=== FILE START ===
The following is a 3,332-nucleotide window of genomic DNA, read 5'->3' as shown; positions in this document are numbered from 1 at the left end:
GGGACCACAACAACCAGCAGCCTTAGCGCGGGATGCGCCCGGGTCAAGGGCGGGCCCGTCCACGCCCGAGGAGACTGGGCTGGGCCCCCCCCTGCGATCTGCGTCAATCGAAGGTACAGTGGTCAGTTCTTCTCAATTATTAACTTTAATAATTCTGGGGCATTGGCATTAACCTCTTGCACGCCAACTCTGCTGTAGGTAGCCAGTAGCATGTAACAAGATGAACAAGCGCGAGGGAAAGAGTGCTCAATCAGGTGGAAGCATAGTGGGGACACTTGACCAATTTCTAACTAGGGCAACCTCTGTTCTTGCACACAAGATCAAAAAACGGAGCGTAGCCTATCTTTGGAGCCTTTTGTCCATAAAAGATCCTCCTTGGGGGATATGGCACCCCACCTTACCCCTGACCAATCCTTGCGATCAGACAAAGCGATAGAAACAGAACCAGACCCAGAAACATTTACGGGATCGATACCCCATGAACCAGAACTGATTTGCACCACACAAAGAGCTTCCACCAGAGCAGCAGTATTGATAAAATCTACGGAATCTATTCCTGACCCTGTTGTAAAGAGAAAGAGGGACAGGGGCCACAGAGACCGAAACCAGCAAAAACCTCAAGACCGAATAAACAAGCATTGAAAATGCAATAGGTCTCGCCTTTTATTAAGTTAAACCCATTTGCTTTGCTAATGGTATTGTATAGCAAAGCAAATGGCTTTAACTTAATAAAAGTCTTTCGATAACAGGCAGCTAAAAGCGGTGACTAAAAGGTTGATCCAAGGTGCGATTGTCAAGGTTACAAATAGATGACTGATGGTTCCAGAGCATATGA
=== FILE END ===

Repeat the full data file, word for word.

The following is a 3,332-nucleotide window of genomic DNA, read 5'->3' as shown; positions in this document are numbered from 1 at the left end:
GGGACCACAACAACCAGCAGCCTTAGCGCGGGATGCGCCCGGGTCAAGGGCGGGCCCGTCCACGCCCGAGGAGACTGGGCTGGGCCCCCCCCTGCGATCTGCGTCAATCGAAGGTACAGTGGTCAGTTCTTCTCAATTATTAACTTTAATAATTCTGGGGCATTGGCATTAACCTCTTGCACGCCAACTCTGCTGTAGGTAGCCAGTAGCATGTAACAAGATGAACAAGCGCGAGGGAAAGAGTGCTCAATCAGGTGGAAGCATAGTGGGGACACTTGACCAATTTCTAACTAGGGCAACCTCTGTTCTTGCACACAAGATCAAAAAACGGAGCGTAGCCTATCTTTGGAGCCTTTTGTCCATAAAAGATCCTCCTTGGGGGATATGGCACCCCACCTTACCCCTGACCAATCCTTGCGATCAGACAAAGCGATAGAAACAGAACCAGACCCAGAAACATTTACGGGATCGATACCCCATGAACCAGAACTGATTTGCACCACACAAAGAGCTTCCACCAGAGCAGCAGTATTGATAAAATCTACGGAATCTATTCCTGACCCTGTTGTAAAGAGAAAGAGGGACAGGGGCCACAGAGACCGAAACCAGCAAAAACCTCAAGACCGAATAAACAAGCATTGAAAATGCAATAGGTCTCGCCTTTTATTAAGTTAAACCCATTTGCTTTGCTAATGGTATTGTATAGCAAAGCAAATGGCTTTAACTTAATAAAAGTCTTTCGATAACAGGCAGCTAAAAGCGGTGACTAAAAGGTTGATCCAAGGTGCGATTGTCAAGGTTACAAATAGATGACTGATGGTTCCAGAGCATATGA